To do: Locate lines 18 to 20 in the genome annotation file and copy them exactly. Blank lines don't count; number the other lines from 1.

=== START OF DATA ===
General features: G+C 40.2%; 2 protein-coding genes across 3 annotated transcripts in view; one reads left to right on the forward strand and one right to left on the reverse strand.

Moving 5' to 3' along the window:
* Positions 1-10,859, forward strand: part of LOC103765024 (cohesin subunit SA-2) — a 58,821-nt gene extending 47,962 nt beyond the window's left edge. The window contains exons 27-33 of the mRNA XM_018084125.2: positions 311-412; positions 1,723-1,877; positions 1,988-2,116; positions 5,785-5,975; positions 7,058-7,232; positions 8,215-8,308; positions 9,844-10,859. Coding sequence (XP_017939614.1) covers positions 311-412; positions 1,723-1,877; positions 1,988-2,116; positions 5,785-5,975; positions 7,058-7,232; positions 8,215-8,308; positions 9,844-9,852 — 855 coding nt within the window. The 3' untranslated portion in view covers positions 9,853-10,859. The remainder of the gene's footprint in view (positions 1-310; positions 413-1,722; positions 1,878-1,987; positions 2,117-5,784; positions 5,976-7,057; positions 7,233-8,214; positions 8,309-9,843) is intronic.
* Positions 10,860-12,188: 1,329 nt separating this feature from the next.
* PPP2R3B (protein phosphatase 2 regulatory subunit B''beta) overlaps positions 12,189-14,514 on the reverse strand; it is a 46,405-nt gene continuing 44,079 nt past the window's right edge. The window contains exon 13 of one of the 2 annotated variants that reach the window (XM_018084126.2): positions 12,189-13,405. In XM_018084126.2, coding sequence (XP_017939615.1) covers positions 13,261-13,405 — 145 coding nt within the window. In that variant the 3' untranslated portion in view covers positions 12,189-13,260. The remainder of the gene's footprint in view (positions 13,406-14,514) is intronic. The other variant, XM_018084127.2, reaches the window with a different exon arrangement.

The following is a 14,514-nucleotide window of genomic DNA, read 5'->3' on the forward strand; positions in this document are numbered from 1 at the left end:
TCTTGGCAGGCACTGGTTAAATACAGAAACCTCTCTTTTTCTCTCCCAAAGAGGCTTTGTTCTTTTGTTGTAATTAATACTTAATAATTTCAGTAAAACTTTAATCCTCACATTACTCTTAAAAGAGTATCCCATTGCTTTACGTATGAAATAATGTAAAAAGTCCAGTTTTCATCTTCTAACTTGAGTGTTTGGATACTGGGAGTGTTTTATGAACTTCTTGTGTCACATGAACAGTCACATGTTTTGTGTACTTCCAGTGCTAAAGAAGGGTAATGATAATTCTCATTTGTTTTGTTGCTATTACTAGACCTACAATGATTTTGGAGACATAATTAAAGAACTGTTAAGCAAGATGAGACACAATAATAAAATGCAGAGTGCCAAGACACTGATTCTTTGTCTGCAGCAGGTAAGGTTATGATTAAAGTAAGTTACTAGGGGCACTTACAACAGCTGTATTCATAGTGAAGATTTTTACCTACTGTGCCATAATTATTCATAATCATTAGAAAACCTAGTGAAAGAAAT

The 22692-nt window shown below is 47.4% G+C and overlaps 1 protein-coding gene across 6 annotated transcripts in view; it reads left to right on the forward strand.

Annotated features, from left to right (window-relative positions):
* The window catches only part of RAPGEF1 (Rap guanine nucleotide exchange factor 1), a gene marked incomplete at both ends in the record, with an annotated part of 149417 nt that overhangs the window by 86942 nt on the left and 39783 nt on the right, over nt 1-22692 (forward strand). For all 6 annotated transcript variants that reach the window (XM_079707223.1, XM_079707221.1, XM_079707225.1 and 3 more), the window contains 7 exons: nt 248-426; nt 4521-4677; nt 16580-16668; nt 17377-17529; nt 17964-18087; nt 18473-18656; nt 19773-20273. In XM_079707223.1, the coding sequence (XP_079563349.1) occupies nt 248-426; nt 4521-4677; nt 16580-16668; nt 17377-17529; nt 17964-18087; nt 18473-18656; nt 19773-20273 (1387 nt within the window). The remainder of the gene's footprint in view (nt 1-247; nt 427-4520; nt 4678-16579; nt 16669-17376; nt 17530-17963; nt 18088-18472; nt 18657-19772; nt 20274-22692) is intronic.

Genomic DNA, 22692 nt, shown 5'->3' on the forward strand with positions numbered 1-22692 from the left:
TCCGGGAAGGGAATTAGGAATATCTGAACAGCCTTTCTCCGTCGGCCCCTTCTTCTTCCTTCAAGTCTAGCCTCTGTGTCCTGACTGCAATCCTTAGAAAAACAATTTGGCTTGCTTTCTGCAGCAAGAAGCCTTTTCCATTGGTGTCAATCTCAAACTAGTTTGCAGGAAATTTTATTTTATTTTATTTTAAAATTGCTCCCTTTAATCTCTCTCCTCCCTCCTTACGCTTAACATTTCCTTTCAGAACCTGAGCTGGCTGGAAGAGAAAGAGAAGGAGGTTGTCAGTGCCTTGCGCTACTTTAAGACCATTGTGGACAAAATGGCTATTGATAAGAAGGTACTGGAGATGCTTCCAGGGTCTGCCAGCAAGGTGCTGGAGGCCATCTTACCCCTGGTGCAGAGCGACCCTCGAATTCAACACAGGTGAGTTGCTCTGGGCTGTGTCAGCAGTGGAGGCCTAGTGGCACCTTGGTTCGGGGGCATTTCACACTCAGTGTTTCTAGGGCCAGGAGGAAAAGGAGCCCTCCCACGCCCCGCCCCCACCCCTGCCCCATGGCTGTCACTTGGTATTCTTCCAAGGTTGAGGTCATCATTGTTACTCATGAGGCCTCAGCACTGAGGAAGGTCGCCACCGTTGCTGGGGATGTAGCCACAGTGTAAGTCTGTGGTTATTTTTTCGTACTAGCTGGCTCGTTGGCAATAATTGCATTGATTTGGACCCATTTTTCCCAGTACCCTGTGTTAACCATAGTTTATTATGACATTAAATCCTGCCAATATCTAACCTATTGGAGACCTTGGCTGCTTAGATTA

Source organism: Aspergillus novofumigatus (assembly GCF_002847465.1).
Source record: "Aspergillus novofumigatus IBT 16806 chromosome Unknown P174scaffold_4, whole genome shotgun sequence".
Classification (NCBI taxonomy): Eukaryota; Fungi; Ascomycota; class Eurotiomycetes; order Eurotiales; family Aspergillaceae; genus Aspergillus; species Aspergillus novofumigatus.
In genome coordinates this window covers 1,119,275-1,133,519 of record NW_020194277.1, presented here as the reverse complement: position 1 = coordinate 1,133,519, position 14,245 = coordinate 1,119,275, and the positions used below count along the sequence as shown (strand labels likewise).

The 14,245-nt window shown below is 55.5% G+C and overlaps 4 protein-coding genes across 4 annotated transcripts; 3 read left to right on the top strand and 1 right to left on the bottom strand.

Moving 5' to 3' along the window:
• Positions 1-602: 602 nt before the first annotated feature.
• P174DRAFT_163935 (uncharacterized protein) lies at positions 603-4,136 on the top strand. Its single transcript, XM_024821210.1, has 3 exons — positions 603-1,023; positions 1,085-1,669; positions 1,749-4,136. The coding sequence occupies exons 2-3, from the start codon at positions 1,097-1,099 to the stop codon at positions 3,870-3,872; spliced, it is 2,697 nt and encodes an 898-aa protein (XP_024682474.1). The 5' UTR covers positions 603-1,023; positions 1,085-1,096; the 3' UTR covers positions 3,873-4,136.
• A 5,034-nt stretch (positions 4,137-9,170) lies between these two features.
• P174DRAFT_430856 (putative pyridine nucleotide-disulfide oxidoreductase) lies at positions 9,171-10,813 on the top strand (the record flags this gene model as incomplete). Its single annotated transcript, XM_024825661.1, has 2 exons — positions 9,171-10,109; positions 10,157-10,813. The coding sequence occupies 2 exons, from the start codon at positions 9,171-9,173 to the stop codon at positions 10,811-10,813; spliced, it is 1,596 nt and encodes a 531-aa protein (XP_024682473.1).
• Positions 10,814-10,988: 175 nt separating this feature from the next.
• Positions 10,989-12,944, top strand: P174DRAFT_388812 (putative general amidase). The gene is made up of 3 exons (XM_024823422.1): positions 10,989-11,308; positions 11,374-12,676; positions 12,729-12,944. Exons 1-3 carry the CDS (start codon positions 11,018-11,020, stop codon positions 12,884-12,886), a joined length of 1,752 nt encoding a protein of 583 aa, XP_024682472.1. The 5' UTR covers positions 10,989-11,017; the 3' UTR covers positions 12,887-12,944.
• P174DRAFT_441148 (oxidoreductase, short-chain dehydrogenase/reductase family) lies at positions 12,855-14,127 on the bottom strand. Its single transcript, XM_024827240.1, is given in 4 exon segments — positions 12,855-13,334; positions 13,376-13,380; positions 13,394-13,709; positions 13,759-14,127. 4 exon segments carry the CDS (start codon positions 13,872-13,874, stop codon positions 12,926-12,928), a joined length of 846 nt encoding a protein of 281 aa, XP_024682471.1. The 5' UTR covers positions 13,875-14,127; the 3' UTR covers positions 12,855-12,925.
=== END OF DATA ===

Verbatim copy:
Moving 5' to 3' along the window:
• Positions 1-602: 602 nt before the first annotated feature.
• P174DRAFT_163935 (uncharacterized protein) lies at positions 603-4,136 on the top strand. Its single transcript, XM_024821210.1, has 3 exons — positions 603-1,023; positions 1,085-1,669; positions 1,749-4,136. The coding sequence occupies exons 2-3, from the start codon at positions 1,097-1,099 to the stop codon at positions 3,870-3,872; spliced, it is 2,697 nt and encodes an 898-aa protein (XP_024682474.1). The 5' UTR covers positions 603-1,023; positions 1,085-1,096; the 3' UTR covers positions 3,873-4,136.